The first thing I thought after reading this was that I should put it into the educainment section of my blog. Then I had a few drinks compiled with some Captain and thought better of it. How could I pass up the opportunity to write about such a great topic while also enjoying a few drinks with a college favorite?
I used to work in an only orthopedic hospital, comprised of mainly, knee, shoulder, and hip replacements. What a fricken trip this was. Most of my memories are of the male patients smoking cigarrettes, or flashing nurses, and myself pounding Monster energy drinks infused with powder energy drink mix from the local grocery store (insert department head sneer when I passed said energy drink through my nose onto the PT department wall). Let me tell you, precautions are shoved up your ass so far in these types of hospitals it isn’t even funny. Every doctor has their own precautions too (this is a small topic of contention between PTs and MDs that doesn’t get much attention). One might say no adduction, external rotation, and flexion of the hip, while the next surgeon with the same surgery will have no precautions. What a mess. So let me tell you, I am so glad at least Captain Morgan can lend a hand when it comes to putting these dislocated hips back in their place! I thought he was only good for making me want to dislocate my hip while leaning over a toilet…. nevermind.
After reading this article, does anyone else find it weird that a medical Doctor saw a significant connection between his hospital’s practices and a mythical imbibing figure? I usually look to fairy tails and comic books for my rehabilitation inspiration and ideas. You know Winnie the Pooh kinda shit (I dont even know what that means. like I said, I’ve got a little Captain in me).
“One day, while watching a Captain Morgan’s commercial, it just struck me that that’s the position we do,” says Gregory Hendey, a professor of clinical emergency medicine at the University of California, San Francisco.
That’s what she said.
“Hip dislocation happens when the head of the thighbone — the femur — slips out of its socket in the hipbone. Car accidents are the most common cause, according to the American Academy of Orthopedic Surgeons. People with hip replacements are also prone to them, as are athletes who play high contact sports like football.”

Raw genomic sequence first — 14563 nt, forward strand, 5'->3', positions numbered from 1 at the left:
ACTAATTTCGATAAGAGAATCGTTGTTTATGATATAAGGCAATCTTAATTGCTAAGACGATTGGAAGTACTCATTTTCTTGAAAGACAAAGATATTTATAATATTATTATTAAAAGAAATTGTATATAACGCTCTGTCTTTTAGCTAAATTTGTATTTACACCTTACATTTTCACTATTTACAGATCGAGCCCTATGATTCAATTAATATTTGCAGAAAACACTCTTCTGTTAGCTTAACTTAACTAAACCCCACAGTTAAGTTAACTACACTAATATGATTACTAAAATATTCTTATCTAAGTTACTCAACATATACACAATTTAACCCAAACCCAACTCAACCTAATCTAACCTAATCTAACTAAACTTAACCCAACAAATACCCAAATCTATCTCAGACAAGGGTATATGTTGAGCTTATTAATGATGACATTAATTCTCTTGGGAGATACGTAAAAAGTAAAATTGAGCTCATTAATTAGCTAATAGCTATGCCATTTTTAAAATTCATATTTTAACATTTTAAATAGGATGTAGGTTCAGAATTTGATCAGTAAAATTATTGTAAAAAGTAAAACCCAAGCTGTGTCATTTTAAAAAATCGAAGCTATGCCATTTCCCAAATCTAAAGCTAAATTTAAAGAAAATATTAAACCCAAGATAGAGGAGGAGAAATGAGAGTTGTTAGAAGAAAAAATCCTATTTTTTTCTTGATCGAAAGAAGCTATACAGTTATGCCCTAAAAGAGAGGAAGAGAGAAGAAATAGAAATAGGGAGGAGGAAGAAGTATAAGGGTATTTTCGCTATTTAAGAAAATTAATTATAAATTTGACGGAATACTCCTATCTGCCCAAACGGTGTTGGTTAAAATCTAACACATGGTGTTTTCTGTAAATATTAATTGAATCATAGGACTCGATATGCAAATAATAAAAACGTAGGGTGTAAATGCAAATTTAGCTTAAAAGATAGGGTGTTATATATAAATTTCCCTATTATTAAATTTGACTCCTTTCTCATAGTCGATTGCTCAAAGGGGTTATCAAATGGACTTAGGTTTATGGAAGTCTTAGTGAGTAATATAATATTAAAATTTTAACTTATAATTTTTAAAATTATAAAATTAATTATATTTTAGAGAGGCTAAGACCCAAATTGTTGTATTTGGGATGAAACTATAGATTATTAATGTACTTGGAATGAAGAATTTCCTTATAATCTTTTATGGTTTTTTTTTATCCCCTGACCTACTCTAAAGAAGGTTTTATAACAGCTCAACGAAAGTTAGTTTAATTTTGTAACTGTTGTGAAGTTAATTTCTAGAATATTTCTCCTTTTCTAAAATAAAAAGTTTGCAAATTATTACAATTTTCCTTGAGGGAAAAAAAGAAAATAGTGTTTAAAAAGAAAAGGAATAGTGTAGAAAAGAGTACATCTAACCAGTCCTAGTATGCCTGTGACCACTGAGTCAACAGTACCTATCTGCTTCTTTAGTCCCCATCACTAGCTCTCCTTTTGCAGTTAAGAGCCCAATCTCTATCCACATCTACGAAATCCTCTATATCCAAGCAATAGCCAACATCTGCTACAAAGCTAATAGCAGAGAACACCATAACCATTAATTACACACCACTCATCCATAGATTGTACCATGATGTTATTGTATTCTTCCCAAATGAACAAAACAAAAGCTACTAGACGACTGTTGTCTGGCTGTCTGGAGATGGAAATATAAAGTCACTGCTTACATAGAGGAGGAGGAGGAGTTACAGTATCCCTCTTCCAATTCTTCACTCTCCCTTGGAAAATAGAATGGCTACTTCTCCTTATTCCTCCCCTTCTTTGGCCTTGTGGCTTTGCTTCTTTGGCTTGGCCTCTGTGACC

I had one patient on my shift at this hospital dislocate their hip (thankfully not while I was working with them), and they said it was even more painful than the pain prior to their surgery. When this happens, these patients might find themselves back on the surgeons table, unless this Captain Maneuver is attempted. Even though this is not a common occurrence, I am really glad that the good ole’ Captain is making it happen when it comes to educating Doctors on a new method of reducing these hip dislocations.
“Other techniques for fixing hip dislocations can be precarious. Consider the Allis Maneuver, which requires the doctor to straddle the patient on a gurney, then bend the affected leg 90 degrees, while keeping the other leg down. The doctor then lifts the leg and applies force to the hip, popping the leg bone back into the hip socket. Doctors can injure their backs or fall off the gurney, the study said.”
Which page of the Karma Sutra can I find this on? When this Allis maneuver or the Captain Maneuver are the options I gotta say let’s take a shot and hope for the best. Yes, pun intended.
“Once they start using the Captain, they never go back,” he says.
I once had a room-mate in college that uttered these exact words before blacking out.
I am glad that our medical Doctors continue to look for alternate techniques to advance the medical profession, but do we really need to look to fictional alcoholic cartoons for ideas? Thank you NPR for keeping health-care light, and making people slightly more interested in orthopedics! See you at the bar.
I learned a lot from this post, great help for me, thank you!